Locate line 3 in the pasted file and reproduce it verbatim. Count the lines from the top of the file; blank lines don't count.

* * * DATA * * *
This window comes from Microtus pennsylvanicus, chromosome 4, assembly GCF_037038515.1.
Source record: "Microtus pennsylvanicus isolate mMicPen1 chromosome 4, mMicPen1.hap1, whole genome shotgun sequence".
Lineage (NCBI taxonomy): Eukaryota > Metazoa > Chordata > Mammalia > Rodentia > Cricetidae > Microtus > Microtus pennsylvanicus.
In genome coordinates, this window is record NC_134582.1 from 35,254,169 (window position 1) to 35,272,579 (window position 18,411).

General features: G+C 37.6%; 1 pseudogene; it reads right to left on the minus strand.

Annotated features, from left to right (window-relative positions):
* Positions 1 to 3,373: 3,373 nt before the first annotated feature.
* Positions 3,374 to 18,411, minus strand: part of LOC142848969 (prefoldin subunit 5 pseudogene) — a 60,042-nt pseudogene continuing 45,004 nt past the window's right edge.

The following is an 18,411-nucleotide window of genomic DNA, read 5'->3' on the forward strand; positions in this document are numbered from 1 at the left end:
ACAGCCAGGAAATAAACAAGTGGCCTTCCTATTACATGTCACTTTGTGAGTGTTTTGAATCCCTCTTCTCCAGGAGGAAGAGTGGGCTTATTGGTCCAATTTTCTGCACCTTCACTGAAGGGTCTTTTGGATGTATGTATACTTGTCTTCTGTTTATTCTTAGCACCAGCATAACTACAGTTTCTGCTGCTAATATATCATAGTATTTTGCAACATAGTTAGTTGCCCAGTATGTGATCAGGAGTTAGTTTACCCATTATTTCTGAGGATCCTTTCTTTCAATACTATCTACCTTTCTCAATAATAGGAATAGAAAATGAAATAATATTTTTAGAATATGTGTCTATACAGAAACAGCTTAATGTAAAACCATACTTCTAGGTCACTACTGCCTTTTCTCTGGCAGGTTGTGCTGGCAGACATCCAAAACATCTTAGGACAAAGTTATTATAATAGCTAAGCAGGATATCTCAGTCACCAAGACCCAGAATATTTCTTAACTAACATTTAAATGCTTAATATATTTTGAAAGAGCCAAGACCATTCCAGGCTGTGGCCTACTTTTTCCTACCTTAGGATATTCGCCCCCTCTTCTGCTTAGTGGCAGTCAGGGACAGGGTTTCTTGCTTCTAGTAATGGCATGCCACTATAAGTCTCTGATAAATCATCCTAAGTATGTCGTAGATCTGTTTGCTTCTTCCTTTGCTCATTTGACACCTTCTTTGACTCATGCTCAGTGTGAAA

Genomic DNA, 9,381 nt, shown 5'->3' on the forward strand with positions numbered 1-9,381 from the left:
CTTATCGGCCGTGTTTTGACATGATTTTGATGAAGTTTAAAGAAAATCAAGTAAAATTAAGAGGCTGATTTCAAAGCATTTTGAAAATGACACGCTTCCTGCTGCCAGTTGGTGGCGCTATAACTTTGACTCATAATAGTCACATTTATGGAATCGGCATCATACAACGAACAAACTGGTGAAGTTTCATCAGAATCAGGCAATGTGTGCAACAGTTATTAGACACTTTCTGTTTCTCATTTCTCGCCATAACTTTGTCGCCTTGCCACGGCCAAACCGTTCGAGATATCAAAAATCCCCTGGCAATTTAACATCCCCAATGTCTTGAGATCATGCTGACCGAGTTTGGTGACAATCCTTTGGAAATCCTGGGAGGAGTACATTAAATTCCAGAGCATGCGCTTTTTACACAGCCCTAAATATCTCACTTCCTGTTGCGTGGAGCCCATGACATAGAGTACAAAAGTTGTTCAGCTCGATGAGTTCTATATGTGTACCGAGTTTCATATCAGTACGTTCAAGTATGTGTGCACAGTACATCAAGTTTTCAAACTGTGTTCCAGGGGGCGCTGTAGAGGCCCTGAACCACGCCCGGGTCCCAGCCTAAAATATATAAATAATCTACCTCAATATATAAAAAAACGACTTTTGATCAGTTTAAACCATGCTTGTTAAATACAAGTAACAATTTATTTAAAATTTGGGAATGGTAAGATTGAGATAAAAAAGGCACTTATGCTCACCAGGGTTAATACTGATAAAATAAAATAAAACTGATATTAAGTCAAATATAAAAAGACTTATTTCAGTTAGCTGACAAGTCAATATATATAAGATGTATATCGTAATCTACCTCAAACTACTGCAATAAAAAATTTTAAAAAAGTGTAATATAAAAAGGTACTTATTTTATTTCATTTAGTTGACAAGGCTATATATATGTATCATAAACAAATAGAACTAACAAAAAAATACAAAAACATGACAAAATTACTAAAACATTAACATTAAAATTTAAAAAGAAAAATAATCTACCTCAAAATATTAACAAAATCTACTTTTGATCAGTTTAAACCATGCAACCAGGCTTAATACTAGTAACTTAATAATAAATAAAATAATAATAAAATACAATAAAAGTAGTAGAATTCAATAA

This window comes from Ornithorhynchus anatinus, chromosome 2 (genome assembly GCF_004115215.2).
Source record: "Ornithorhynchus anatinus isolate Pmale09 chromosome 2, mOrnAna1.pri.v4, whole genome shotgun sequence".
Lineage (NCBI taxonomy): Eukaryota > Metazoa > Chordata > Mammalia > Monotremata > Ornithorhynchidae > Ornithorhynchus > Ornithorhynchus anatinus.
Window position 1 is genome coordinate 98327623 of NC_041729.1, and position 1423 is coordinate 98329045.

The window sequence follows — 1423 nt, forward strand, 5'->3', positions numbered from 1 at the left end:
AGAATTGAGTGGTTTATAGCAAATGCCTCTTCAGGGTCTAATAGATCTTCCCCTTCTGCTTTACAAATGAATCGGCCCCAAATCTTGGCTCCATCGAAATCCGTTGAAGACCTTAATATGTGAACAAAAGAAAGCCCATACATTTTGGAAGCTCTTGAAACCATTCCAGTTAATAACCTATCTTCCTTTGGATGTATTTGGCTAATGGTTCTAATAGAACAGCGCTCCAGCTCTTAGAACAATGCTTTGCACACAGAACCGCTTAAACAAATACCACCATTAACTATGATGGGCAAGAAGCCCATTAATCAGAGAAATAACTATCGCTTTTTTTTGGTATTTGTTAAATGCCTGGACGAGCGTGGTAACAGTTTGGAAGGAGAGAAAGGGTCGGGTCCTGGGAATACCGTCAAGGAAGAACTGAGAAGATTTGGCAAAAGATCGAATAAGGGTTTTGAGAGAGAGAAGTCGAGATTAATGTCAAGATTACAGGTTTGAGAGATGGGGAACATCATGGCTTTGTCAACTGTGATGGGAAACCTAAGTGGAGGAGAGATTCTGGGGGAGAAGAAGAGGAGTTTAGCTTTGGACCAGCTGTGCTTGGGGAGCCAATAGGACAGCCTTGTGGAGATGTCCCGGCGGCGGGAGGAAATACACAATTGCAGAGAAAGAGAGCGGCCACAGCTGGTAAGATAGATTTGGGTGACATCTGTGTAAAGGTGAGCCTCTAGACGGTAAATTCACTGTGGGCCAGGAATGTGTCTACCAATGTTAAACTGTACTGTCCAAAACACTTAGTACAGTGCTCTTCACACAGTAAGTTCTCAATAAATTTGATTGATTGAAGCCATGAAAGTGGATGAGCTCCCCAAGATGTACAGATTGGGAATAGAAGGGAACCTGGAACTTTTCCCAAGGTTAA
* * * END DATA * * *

Lineage (NCBI taxonomy): Eukaryota > Metazoa > Chordata > Mammalia > Rodentia > Cricetidae > Microtus > Microtus pennsylvanicus.